Consultants on both sides of the soda tax wars that enveloped Berkeley and San Francisco last year have not kissed and made up.
The two sides squared off at a Berkeley post-election conference Saturday -- and neither side minced their words.
Pro-soda tax consultants especially came out swinging -- and they were happy to expand their criticism beyond the soda industry and strategist Roger Salazar, who was on the panel.
Larry Tramutola, who helped trounce the soda industry in Berkeley -- the one jurisdiction where health advocates have been able to overcome the industry's big, big spending -- said supporters of these types of taxes have had to go to the local level because Sacramento politicians are "locked up in (the soda industry's) back pocket."
As a longtime Democratic consultant who has worked hard to elect minorities to the Legislature, Tramutola said, "to realize the (legislative) Latino Caucus is bought and sold by the beverage industry disgusts me."
He didn't stop there.
"We would be totally naive to think you could ever get this passed in the state of California ... unless there is more movement around the state in local communities," he said.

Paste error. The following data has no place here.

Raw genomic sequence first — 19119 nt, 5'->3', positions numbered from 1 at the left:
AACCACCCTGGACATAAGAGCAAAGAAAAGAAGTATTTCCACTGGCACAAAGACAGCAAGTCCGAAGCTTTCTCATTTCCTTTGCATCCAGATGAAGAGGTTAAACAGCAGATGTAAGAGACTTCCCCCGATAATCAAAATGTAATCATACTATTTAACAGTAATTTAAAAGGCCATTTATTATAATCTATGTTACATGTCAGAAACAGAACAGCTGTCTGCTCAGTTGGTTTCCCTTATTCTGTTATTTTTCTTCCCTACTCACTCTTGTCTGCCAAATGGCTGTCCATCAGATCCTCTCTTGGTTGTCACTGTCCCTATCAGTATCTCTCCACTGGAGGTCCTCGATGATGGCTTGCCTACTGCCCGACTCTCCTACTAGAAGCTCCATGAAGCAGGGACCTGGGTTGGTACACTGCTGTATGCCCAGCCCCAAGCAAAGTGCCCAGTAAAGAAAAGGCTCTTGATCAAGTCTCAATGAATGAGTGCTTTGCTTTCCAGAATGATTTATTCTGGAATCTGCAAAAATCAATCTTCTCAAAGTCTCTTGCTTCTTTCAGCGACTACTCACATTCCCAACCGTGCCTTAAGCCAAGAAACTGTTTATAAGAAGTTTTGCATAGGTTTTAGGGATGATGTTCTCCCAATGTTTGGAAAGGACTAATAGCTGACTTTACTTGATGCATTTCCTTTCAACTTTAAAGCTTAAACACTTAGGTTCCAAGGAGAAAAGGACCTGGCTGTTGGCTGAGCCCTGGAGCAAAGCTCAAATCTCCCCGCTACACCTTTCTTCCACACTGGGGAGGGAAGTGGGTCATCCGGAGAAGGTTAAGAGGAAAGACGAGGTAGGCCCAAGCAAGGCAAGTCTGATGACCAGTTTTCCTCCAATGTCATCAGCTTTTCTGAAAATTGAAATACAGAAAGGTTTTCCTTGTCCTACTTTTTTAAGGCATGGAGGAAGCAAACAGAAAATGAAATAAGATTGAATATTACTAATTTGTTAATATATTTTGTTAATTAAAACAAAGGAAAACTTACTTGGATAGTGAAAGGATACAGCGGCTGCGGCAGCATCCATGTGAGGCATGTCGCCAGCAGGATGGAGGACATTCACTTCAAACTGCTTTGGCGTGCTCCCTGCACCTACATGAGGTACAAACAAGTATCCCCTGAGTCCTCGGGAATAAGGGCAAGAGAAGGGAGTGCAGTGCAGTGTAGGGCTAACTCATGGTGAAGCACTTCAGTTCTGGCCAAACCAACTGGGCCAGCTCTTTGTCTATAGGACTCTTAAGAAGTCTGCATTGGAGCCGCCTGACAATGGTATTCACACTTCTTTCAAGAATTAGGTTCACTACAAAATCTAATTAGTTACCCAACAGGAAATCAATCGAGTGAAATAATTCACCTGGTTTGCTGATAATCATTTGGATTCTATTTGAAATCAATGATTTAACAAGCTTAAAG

"It's not some conspiracy of health care activists trying to find the weak spot in the belly of Big Soda --it's health advocates who are concerned about trying to come together and find a solution to this."
Salazar, also a longtime Democratic political hired hand and never a shrinking violet, said the political community shouldn't read too much into Berkeley's adoption of a soda tax.
Supporters, he said, have been shopping around and "cherry-picking the most liberal enclaves."
Salazar said the soda industry knew from the beginning that the two cities were far different fights.
In San Francisco, he said, "people were sympathetic to the concerns of diet and nutrition, but they were also concerned about the high cost of doing business in San Francisco."
Berkeley, he said, was a "different animal."
"We knew from the outset that Berkeley was going to be a tall task," he said, adding that voters there really didn't care where the money from the tax was going.
"If you told them you were going to take the money and light it on fire, they wouldn't have cared, as long as came from Big Soda," he said.